The Underground Railroad

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Cora’s Garden Symbol Analysis

Cora’s Garden Symbol Icon

The garden is a small patch of land on Randall, just three yards squared, on which Cora grows vegetables. The garden was passed down from Ajarry to Mabel, and—when Mabel ran away—to Cora. The garden is described as Cora’s “inheritance,” and thus it is a physical manifestation of the personal qualities Cora inherited from her mother and grandmother: the ability to persevere from Ajarry, and the courage for rebellion from Mabel. Endurance and rebellion are also both contained within the garden itself, as the garden presents the opportunity for Cora to take ownership over something, thereby reclaiming ownership over herself. When both Cora and Mabel run away, they bring produce from the garden to help sustain them; the garden thus becomes a symbol of life, possibility, the future, and freedom. Since familial relationships under slavery are filled with loss, trauma, and separation, tending to the garden becomes a kind of substitute for the nurture and care normally practiced within the family. When Blake tries to take over the garden for his dog, Cora fiercely defends it, foreshadowing her defense of her own life and freedom throughout the novel.

Cora’s Garden Quotes in The Underground Railroad

The The Underground Railroad quotes below all refer to the symbol of Cora’s Garden. For each quote, you can also see the other characters and themes related to it (each theme is indicated by its own dot and icon, like this one:
Family, Heritage, and Home Theme Icon
). Note: all page and citation info for the quotes below refers to the Doubleday edition of The Underground Railroad published in 2016.
Chapter 2: Georgia Quotes

Feast or no feast, this was where Cora ended up every Sunday when their half day of work was done: perched on her seat, looking for things to fix. She owned herself for a few hours every week was how she looked at it, to tug weeds, pluck caterpillars, thin out the sour greens, and glare at anyone planning incursions on her territory. Tending to her bed was necessary maintenance but also a message that she had not lost her resolve since the day of the hatchet.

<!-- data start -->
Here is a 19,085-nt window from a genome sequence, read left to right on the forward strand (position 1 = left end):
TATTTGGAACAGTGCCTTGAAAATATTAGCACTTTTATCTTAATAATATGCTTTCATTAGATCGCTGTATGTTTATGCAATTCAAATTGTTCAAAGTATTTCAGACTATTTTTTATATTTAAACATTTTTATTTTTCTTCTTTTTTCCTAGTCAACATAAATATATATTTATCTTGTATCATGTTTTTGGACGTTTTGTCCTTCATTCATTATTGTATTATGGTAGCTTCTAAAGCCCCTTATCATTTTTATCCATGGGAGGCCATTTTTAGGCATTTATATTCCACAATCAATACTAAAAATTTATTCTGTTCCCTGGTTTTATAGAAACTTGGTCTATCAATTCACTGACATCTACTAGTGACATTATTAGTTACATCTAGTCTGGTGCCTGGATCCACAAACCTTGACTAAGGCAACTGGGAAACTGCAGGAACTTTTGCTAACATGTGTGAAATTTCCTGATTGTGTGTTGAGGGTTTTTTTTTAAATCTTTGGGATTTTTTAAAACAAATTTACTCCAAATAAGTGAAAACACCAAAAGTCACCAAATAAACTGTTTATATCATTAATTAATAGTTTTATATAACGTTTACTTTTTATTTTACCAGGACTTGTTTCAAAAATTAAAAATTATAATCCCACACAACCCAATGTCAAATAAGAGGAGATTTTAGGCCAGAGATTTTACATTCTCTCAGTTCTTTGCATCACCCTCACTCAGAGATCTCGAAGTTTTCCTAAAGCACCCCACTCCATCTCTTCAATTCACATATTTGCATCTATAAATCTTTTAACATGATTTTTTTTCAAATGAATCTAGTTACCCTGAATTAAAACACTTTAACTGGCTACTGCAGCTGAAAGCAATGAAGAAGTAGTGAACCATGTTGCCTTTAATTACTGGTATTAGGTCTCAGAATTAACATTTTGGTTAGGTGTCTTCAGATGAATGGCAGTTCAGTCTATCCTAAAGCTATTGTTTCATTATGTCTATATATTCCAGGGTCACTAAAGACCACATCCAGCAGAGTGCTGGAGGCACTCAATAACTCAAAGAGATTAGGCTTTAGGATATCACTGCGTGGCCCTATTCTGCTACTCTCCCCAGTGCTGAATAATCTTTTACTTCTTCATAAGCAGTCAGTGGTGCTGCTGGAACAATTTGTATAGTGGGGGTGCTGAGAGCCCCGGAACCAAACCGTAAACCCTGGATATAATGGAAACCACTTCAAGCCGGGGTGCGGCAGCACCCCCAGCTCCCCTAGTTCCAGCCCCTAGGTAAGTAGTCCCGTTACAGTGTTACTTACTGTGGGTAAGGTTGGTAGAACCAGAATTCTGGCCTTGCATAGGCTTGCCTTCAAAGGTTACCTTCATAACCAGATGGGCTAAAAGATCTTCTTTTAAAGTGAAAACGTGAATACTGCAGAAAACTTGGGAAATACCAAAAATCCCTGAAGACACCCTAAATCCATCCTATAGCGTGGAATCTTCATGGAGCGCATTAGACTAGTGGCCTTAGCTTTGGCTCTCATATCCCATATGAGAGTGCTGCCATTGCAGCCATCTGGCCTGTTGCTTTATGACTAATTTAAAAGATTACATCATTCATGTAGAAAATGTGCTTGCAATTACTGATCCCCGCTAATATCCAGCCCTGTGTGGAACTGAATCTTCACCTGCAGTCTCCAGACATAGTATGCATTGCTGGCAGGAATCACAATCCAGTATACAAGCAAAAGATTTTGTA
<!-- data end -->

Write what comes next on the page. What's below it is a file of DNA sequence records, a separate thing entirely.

The dirt at her feet had a story, the oldest story Cora knew.

Related Characters: Cora (aka Bessie)
Related Symbols: Cora’s Garden
Page Number: 12
Explanation and Analysis:

It is Sunday on Randall, and the enslaved community is preparing to celebrate Jockey’s birthday with a feast. Jockey, one of the oldest enslaved people on the plantation, doesn’t know his real birthday, but he picks days at random as excuses for celebration. Lovey asks Cora which day she would pick for her birthday, but Cora dismisses her, saying you can’t choose. Rather than choosing her birthday, Cora exercises autonomy by tending to her garden. Every Sunday, during the precious hours she has away from forced labor, Cora works on maintaining her small plot of land.

At first it might seem strange that Cora, who is forced to spend almost all her time toiling in the fields, would choose to spend her few hours off working in her garden. Why add further labor to a life of bondage? However, as this passage makes clear, tending to the garden gives Cora a sense of control, autonomy, and ownership over her life. Because she spends most of her time being forced to work for others, she finds it rewarding to be able to choose to work towards creating and nurturing new forms of life; this allows Cora to endure the misery of enslavement. Furthermore, through the garden, Cora is connected to her mother and grandmother. The garden is thus one of the only ways Cora can access her dead relatives and the mystery of her ancestry.